Ever wish your Powerpoints could be more interactive? Looking to assess student’s understanding immediately after lecturing on a slide? Nearpod lets you present a slideshow on the board or student’s personal devices and allows you to control the slides they are on. You can put multiple slides on at once, or individual slides and advance one by one. Nearpod allows you to present a slideshow if your projector is broken and it also allows you to take the classroom anywhere! So if you’ve got a lecture to give but it’s a beautiful day outside, you can still have class outside. Nearpod is essentially if Powerpoint included built-in multiple choice, short answer, or drawing questions. My favorite use of Nearpod is during our ecology unit and having the students draw their own foodwebs and then sharing and commenting on each one. Nearpod allows you to share the student’s responses with everyone, but only if you want. This helps you preview and prevent any answers you don’t want to be shared. You can upload your pre-existing Powerpoints into Nearpod, so you don’t need to build from scratch!


A touch of gamification can truly increase student involvement by an astounding degree. If you dangle just a handful of bonus points in front of your students they’ll type that code in and play away. Kahoot is my favorite educational app to use when it comes to review day. Kahoot lets you assess knowledge in a number of fun and engaging ways from labeling an image, sorting answers, typing answers, using a number line, true and false, and even more! Kahoot lets you make your own games, even able to import questions from a Google Doc! If you’re not looking to build your own review game, then you can visit the marketplace and either purchase courses from verified educators (like myself), or subscribe to channels. Kahoot can really drum up some excitement with your students while covering the content you want to either review or teach. I’ve used Kahoot at the end of the lesson numerous times, but even to introduce new topics as well! If you’re looking for an educational app that really holds your student’s attention as well as lets them learn, then Kahoot is my topic pick for your classroom!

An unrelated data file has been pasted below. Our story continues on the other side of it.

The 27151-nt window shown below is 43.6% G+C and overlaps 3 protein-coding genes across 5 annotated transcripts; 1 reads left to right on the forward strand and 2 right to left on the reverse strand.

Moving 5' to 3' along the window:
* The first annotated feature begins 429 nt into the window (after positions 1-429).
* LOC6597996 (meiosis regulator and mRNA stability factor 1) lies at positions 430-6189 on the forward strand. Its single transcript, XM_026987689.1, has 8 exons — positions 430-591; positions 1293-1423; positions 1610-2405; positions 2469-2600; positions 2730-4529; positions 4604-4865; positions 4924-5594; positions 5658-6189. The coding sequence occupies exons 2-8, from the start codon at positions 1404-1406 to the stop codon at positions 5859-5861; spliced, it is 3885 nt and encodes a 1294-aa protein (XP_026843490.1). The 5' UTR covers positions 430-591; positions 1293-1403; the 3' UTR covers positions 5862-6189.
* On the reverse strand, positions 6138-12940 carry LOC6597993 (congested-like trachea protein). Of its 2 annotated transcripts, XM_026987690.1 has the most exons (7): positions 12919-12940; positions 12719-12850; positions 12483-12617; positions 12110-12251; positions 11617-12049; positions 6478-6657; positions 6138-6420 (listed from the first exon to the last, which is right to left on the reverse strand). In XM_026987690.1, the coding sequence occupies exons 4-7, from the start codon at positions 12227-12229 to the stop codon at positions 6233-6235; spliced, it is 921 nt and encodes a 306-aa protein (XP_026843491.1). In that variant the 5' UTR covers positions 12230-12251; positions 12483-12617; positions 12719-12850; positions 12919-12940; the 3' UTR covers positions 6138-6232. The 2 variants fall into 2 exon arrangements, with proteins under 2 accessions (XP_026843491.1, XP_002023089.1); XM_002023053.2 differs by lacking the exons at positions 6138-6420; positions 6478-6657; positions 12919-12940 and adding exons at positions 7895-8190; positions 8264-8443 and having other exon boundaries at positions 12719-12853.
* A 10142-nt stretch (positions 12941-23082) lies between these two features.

Bonus: one thing that always holds true for keeping students’ attention is competition. Before phones became so prevalent, I used to make a slew of review games ranging from picking up popsicle sticks with questions or tasks (talk with an English accent for example) to hiding fifty Punnett squares around the room that spelled out a code. A little bit of competition goes a long way, and if you can tie up their phones with an app like Kahoot that inspires that, it’s a win-win for everyone in the classroom.

Engaging students and empowering them to pursue and demonstrate their curiosity has always been one of every teacher’s greatest challenges. However, edtech offers an opportunity to leverage students’ natural affinity for digital media and technology for learning. While these tools may not be for everyone, they can serve as a starting points to building the engaging modern learning environments students need and deserve.

About the author

Sean O’Brien teaches science at Bethel Park High School, which is located just outside Pittsburgh, PA, and is a member of the Discovery Educator Network.